I think we have to make the case to our communities better to help them pass their bonds that their schools are building that serve their community at-large in ways other than K-12. Because when the community comes into the building for a number of different activities or resource opportunities, they realize how important those buildings are and are going to be more likely to support them, in my opinion, when a bond comes up.
So if we can help sure that we give some credit for providing early learning opportunities, extended learning opportunities, community events, perhaps access to health care services when the school building is closed — if we can make good use of those facilities, then I think we can continue to garner public support for construction.
SG: There’s been buzz around that fifth recommendation, to pursue the simple majority on bonds; does it seem like that would be a realistic policy goal for this next session?
MS: That’s another folder I have here. I have been holding on to that one because I was working with folks to see if there wasn’t going to be some support from the Republican Caucus. Schools are suffering from the lack of ability to pass bonds. We win our elections by 50 percent plus one or lose them. And I think we should go back to the way the state was able to pass bonds in the past, which was a simple majority.
It’s not always been the case that we needed a super-majority to pass bonds. Sometimes I hear, “We can’t do that because it’ll land us in another McCleary.” But, in actuality, the constitution tells us we have to fund schools. The constitution says that communities can pass their own bonds for construction. So I’m not concerned about that.
Now, whether or not we have the votes for it is an entirely different situation. I’m expecting to work with others who think that we should certainly move the needle on super-majorities, but maybe not go so far as a simple majority. I’d holding fast in fighting for a simple majority currently, but I also understand that I’m going to have to work with my colleagues to see where we can get the votes. But we absolutely will do something this session.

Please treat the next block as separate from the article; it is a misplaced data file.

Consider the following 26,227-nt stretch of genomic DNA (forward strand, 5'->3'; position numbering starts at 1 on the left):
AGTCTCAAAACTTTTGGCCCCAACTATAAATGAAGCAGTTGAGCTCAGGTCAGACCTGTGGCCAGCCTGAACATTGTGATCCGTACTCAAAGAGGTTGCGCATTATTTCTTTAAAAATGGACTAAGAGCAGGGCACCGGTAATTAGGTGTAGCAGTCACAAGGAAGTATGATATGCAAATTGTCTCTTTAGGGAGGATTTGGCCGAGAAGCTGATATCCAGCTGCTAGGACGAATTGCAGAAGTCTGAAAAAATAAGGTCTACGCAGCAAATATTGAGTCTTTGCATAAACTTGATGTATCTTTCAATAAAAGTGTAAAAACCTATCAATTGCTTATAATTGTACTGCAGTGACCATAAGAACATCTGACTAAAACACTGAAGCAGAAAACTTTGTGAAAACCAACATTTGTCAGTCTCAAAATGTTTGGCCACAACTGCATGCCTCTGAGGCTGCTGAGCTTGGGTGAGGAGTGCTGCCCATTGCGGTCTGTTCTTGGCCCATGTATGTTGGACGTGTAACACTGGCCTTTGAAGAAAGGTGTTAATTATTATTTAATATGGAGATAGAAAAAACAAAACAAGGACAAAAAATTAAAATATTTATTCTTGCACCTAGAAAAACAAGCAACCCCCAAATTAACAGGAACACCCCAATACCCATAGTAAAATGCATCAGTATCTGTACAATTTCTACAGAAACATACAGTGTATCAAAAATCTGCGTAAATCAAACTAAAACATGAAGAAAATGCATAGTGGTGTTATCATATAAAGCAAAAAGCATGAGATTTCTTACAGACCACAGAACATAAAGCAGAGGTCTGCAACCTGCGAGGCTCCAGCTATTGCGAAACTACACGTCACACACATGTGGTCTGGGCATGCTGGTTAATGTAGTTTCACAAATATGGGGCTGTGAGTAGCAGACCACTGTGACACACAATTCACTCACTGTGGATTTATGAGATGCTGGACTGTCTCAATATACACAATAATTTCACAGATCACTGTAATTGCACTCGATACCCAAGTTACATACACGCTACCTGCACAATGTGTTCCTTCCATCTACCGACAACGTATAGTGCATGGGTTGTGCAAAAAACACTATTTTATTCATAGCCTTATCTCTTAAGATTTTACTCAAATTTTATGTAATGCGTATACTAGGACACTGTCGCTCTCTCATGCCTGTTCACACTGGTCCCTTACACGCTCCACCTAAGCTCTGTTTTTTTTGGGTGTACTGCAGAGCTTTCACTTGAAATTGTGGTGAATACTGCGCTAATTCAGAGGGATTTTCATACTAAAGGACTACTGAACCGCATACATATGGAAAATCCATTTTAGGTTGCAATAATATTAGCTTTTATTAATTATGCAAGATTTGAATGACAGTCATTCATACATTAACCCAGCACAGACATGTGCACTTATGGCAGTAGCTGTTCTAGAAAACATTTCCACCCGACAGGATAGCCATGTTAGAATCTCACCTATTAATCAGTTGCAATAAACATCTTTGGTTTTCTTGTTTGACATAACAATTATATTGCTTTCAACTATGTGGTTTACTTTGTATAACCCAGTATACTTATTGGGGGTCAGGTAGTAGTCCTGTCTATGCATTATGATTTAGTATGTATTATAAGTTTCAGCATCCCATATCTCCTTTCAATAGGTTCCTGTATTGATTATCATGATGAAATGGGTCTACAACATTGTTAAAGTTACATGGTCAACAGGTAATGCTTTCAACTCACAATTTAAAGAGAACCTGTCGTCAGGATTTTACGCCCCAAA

SG: Is there anything you’d like to add?
MS: One of things I really learned in chairing that task force — and this isn’t new information for me, but certainly was better illustrated — was that the things that we do in our policy committees have direct impact on the budget. And the capital budget is a good example of that.
When we say, in policy, kids have to take a certain number of lab science classes; that means, on the capital side, construction has to meet that demand. And for schools that were recently built before that policy passed or are old and can’t pass a bond, that has a huge impact on our ability to actually deliver the teaching, and the instruction, the curriculum that has been mandated by the state.
And the same is true on the operating budget side. When our operating budget doesn’t fund the policies that have been passed, that puts a huge burden on the districts to figure out how to pay for that locally, and that’s how we ended up funding so many staff out of local levies instead of out of the state dollars. So I really learned, in this last year, all of the intersections there and how to keep a better eye on what we’re doing on the policy level and raise it to the level of awareness for our budget writers, where one may impact the other.
This interview has been edited for length and clarity.
Your support matters.
Public service journalism is important today as ever. If you get something from our coverage, please consider making a donation to support our work. Thanks for reading our stuff.